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Warning: A New Gemstone Scam

The Accredited Gemologists Association has just learned that an online gemstone vendor is currently offering gemstones purportedly accompanied by “laboratory reports” issued by the AGA. This is deceptive! The Accredited Gemologists Association does not now, nor has it ever, issued laboratory reports, certificates, or any other type of gemstone identification and valuation document. The Accredited Gemologists Association is an independent, international nonprofit organization dedicated exclusively to gemological education, research, accurate identification and quality evaluation of gem materials, and establishing and maintaining high professional and ethical standards of gemological analysis and practice.

The use of any “certificate of authenticity and value” showing the AGA as the organization issuing such a document is false and misleading. It is clear that such documents, seemingly issued by the AGA, is intended solely to provide false assurance that the stone being offered is what it is represented to be, and that the value shown on the “card of authenticity” is a reliable one.

The AGA is seeking help from gem and jewelry organizations worldwide, and from both trade and consumer media, to help alert the public to what is going on. This is especially important today with the internet providing instant international dissemination of information—both reliable and wholly unreliable—and in this case, the AGA is very concerned that knowledgeable buyers who know the AGA’s reputation, as well as unknowledgeable buyers who turn to the internet to verify what the credibility of the AGA, may conclude – erroneously – that the documentation is reliable, and thus, aide the sale of gemstones that are wholly misrepresented.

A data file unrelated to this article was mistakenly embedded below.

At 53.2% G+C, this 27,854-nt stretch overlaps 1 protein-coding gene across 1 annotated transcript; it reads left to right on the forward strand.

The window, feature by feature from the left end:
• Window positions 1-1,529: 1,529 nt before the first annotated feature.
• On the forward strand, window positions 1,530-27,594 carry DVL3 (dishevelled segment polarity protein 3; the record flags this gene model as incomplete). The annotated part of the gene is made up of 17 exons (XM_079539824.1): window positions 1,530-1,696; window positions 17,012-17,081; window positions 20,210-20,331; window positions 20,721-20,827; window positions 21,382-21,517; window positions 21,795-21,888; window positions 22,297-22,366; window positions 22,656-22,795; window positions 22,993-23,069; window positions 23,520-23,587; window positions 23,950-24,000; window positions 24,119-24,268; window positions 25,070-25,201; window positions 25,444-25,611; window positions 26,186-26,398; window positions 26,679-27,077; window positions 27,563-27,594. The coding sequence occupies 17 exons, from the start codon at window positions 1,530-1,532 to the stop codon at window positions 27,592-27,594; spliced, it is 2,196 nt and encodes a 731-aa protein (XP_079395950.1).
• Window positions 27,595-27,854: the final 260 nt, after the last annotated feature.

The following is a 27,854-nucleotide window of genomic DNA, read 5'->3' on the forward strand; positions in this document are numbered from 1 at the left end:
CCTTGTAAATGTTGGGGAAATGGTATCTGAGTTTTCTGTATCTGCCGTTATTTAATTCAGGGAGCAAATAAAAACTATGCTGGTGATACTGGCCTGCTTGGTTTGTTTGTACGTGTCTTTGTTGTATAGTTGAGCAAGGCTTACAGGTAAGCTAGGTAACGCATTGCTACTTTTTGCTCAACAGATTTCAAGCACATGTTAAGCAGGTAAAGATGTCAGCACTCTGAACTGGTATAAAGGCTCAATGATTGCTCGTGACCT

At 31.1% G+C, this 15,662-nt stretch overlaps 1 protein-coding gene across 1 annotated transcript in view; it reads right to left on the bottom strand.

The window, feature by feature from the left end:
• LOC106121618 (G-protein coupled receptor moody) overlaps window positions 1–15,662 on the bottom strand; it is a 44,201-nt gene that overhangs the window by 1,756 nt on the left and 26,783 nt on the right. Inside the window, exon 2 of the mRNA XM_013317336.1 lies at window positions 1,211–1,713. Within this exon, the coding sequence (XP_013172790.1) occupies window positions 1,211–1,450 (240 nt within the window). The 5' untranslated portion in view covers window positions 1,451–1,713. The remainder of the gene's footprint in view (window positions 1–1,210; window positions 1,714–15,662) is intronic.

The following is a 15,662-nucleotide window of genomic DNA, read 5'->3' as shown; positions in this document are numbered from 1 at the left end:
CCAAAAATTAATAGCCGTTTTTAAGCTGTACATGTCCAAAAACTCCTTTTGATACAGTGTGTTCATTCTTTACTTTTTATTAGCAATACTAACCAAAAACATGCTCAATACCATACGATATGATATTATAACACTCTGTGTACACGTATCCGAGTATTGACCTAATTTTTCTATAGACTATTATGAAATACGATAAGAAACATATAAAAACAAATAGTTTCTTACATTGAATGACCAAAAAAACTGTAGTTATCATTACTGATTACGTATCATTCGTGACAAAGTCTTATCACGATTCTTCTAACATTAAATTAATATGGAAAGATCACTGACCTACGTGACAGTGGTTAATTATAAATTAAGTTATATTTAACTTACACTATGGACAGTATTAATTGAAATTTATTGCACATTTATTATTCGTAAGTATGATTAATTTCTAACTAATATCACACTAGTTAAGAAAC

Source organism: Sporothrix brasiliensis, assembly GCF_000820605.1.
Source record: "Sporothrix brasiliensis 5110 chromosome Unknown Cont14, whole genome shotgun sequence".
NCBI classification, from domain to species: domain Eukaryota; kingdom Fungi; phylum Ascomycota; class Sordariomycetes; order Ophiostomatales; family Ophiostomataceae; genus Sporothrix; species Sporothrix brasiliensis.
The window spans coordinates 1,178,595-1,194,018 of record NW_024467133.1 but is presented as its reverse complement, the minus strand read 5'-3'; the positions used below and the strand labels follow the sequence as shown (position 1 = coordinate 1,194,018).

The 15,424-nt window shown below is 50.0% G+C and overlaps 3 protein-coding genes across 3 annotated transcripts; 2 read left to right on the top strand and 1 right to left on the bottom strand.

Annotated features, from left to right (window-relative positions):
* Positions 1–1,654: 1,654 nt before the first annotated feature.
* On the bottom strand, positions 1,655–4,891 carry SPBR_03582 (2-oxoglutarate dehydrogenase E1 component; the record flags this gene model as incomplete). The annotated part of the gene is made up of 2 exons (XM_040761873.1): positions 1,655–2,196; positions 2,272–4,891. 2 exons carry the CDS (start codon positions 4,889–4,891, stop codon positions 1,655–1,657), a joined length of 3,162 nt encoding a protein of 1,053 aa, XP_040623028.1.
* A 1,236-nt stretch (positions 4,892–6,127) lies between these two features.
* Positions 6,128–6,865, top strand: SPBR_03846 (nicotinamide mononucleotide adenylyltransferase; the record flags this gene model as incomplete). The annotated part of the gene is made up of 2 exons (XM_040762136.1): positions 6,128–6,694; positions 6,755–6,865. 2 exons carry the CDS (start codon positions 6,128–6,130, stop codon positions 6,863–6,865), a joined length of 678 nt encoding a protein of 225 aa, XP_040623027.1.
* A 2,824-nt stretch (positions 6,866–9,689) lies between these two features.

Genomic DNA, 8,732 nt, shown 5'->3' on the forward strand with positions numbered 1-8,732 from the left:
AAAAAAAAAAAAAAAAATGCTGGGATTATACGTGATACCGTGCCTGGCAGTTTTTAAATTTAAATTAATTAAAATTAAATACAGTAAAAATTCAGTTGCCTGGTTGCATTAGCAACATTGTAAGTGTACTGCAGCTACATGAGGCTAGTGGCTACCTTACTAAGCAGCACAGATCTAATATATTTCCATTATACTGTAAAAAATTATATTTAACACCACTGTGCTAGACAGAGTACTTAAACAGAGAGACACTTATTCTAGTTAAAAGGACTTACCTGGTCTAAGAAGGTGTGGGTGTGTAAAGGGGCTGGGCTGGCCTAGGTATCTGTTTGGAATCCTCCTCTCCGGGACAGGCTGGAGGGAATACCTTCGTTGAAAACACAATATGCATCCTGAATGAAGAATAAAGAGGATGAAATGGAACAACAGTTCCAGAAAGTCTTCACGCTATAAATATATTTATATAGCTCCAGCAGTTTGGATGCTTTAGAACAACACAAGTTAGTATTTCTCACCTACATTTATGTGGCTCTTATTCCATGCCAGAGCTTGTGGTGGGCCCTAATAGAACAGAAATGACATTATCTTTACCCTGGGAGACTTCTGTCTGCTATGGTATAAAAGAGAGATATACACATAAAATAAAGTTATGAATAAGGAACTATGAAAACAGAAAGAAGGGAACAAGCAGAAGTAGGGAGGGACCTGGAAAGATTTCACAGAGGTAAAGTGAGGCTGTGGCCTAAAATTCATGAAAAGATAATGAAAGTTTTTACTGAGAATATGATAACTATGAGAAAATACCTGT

BEWARE: the use of any document appearing to have been issued by the AGA, with regard to the identification and valuation of any gemstone, by any seller, is intended to mislead prospective buyers and give them confidence to proceed with a purchase of something that may not be what is represented to be, or at an inflated price.

According to AGA Special Advisor Antoinette Matlins, author of the book Jewelry & Gems: The Buying Guide, she was just contacted by Italian gemologists Alberto Scarani and Francesco Sequino, both AGA members who live and work in Italy, reporting a phone call seeking confirmation of the genuineness of a lab report appearing to be issued by the “Accredited Gemologists Association.

Below are links to the original sites Alberto and Francesco found, but note that after further investigation it is clear there are other gemstones being offered online, on numerous sites, with similar reports

It is urgent to make the public aware of what is going on in order to prevent another multi-million-dollar scam such as that occurred in the late 1970s and 1980s. Many of us remember that terrible period, when millions of dollars were lost by people in a similar telemarketing scheme, including many older people who lost homes and life savings, forever altering their lives and quality of life.

Sincerely, AGA President: Stuart Robertson, GG
AGA Vice President: Teri Brossmer, GG
AGA Secretary: Raymond Mason, GG
AGA Treasurer: Adam Ostrow, GG
AGA Immediate Past President: Donna Hawrelko, FGA, FCGmA
AGA Special Adviser to the AGA Board : Antoinette Matlins, PG, FGA
AGA Governors: Breanne Avender, FGA, FCGmA Heidi Harders, GG Ted Irwin, GG Gary Smith, GG Art Samuels, GG Patti Schrag, GG
AT: 12/02/2019 03:28:40 PM   LINK TO THIS NEWSLETTER

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